Our universe contains some enormous black holes. The supermassive black hole in the center of our galaxy has a mass of 4 million Suns, but it’s rather small as galactic black holes go. Many galactic black holes have a billion solar masses, and the most massive known black hole is estimated to have a mass of nearly 70 billion Suns. But just how big can a black hole get?Continue reading “In Theory, Supermassive Black Holes Could get Even More Supermassive”
The massive galaxy cluster Abell 2261 should have a supermassive black hole in its center. But it doesn’t. Astronomers have looked everywhere – even between the couch cushions. What’s going on?Continue reading “Missing: Supermassive Black Hole With up to 100 BILLION Times the Mass of the Sun”
Quasars are some of the most powerful objects in the Universe. They were first discovered in the 1950s as bright radio sources coming from almost point-like objects. They were given the name quasi-stellar radio sources, or quasars for short. We now know that they are powered by supermassive black holes at the center of distant galaxies.Continue reading “Some Quasars Actually Contain Two Supermassive Black Holes in the Process of Merging”
Quasars are the most powerful sources of light in the universe, but sometimes they’re hard to find. A team of astronomers used the Chandra X-ray Space Telescope to find some diamonds in the rough.Continue reading “Supermassive black holes can cloak themselves in a cocoon of dust, making them invisible even when they should be bright quasars”
In the 1960s, astronomers began theorizing that there might be black holes in the Universe that are so massive – supermassive black holes (SMBHs) – they could power the nuclei of active galaxies (aka. quasars). A decade later, astronomers discovered that an SMBH existed at the center of the Milky Way (Sagitarrius A*); and by the 1990s, it became clear that most large galaxies in the Universe are likely to have one.
Since that time, astronomers have been hunting for the largest SMBH they can find, in the hopes that can see just how massive these things get! And thanks to new research led by astronomers from the Australian National University, the latest undisputed heavy-weight contender has been found! With roughly 34 billion times the mass of our Sun, this SMBH (J2157) is the fastest-growing black hole and largest quasar observed to date.Continue reading “There’s a Black Hole With 34 Billion Times the Mass of the Sun, Eating Roughly a Star Every Day”
Black hole merger events are some of the most energetic, fearsomely energetic events in all the cosmos. When black holes merge, they’re entirely invisible, the only evidence of the cataclysm some faint whisper of gravitational waves. Until now.Continue reading “It might just be possible to see a light flash too when black holes merge”
One of the most pressing questions in astronomy concerns black holes. We know that massive stars that explode as supernovae can leave stellar mass black holes as remnants. And astrophysicists understand that process. But what about the supermassive black holes (SMBHs) like Sagittarius A-star (Sgr A*,) at the heart of the Milky Way?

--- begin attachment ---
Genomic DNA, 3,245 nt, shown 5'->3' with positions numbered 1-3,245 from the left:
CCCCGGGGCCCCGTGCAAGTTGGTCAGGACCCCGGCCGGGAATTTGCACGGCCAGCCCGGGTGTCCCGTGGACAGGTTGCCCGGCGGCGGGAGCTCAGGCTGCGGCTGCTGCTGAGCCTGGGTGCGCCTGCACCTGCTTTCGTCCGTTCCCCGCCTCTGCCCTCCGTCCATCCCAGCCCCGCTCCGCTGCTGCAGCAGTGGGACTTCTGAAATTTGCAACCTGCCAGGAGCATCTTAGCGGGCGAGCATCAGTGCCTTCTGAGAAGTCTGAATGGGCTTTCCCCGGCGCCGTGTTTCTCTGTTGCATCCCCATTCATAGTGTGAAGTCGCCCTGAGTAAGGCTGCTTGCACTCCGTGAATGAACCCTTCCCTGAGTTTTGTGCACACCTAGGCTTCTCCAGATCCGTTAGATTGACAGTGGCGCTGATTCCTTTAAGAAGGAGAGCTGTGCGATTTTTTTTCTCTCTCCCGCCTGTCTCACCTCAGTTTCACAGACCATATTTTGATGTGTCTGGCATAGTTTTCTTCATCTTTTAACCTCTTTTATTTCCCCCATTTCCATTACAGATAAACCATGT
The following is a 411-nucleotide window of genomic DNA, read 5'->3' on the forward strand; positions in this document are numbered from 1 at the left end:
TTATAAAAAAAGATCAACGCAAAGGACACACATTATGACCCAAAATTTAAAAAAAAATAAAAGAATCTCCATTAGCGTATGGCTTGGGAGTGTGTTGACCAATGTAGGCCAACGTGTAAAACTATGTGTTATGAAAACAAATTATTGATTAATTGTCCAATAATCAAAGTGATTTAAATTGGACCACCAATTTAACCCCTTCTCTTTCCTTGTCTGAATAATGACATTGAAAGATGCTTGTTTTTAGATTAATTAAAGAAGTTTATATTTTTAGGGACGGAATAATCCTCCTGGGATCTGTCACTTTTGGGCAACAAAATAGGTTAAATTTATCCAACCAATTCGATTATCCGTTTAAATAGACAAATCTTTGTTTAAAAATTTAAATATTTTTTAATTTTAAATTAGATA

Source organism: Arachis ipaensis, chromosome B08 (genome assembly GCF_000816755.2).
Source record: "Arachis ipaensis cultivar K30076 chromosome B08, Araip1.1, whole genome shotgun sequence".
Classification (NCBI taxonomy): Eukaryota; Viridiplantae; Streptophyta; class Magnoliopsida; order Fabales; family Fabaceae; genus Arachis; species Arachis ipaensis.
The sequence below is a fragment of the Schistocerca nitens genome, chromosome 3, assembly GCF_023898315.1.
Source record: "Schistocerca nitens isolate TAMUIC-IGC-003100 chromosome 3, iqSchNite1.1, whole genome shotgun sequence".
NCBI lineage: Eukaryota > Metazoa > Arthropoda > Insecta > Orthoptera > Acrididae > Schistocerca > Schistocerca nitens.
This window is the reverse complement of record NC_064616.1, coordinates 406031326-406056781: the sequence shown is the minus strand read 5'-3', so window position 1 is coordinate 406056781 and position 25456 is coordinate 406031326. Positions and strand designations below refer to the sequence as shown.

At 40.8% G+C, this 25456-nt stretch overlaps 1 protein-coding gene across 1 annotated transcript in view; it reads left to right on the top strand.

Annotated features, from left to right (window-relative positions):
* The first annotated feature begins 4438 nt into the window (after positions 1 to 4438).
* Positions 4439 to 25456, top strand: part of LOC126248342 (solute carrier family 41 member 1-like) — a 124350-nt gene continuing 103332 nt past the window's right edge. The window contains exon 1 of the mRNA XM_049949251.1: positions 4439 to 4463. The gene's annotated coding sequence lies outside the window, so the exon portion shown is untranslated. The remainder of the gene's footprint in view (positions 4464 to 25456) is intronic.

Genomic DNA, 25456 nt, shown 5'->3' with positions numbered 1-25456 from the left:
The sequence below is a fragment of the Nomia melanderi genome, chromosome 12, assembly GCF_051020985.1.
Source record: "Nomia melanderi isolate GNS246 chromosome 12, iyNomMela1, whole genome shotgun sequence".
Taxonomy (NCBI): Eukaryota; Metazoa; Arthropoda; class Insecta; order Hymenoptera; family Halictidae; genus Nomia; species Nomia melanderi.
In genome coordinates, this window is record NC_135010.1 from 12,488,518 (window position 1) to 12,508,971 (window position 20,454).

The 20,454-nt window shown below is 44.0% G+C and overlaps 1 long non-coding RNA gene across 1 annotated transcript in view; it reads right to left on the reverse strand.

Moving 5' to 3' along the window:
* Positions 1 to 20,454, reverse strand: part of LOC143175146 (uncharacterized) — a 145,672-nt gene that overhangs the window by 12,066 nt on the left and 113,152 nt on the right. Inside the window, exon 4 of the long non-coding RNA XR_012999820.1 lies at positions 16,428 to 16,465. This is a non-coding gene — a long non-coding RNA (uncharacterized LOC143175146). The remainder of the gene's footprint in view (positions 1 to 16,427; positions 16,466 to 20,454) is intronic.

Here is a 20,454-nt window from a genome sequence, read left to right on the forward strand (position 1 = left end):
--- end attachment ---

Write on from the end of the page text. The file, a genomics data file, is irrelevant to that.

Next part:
SMBHs can have a billion solar masses. How do they get so big?Continue reading “New Simulations Show How Black Holes Grow, Through Mergers and Accretion”
You could spend each day of your life staring at a different galaxy, and you’d never even come remotely close to seeing even a tiny percentage of all the galaxies in the Universe. Of course, nobody knows for sure exactly how many galaxies there are. But there might be up to two trillion of them. If you live to be a hundred, that’s only 36,500 galaxies that you’d look at. Puts things in perspective.Continue reading “This Galaxy is the Very Definition of “Flocculent””
Since the 1950s, astronomers have known of galaxies that have particularly bright centers – aka. Active Galactic Nuclei (AGNs) or quasars. This luminosity is the result of supermassive black holes (SMBHs) at their centers consuming matter and releasing electromagnetic energy. Further studies revealed that there are some quasars that appear particularly bright because their relativistic jets are directed towards Earth.
In 1978, astronomer Edward Speigel coined the term “blazar” to describe this particular class of object. Using the telescopes at the Large Binocular Telescope Observatory (LBTO) in Arizona, a research team recently observed a blazar located 13 billion light-years from Earth. This object, designated PSO J030947.49+271757.31 (or PSO J0309+27), is the most distant blazar ever observed and foretells the existence of many more!Continue reading “Blazar Found Blazing When the Universe was Only a Billion Years Old”
Thanks to the vastly improved capabilities of today’s telescopes, astronomers have been probing deeper into the cosmos and further back in time. In so doing, they have been able to address some long-standing mysteries about how the Universe evolved since the Big Bang. One of these mysteries is how supermassive black holes (SMBHs), which play a crucial role in the evolution of galaxies, formed during the early Universe.
Using the ESO’s Very Large Telescope (VLT) in Chile, an international team of astronomers observed galaxies as they appeared about 1.5 billion years after the Big Bang (ca. 12.5 billion years ago). Surprisingly, they observed large reservoirs of cool hydrogen gas that could have provided a sufficient “food source” for SMBHs. These results could explain how SMBHs grew so fast during the period known as the Cosmic Dawn.Continue reading “Black Holes Were Already Feasting Just 1.5 Billion Years After the Big Bang”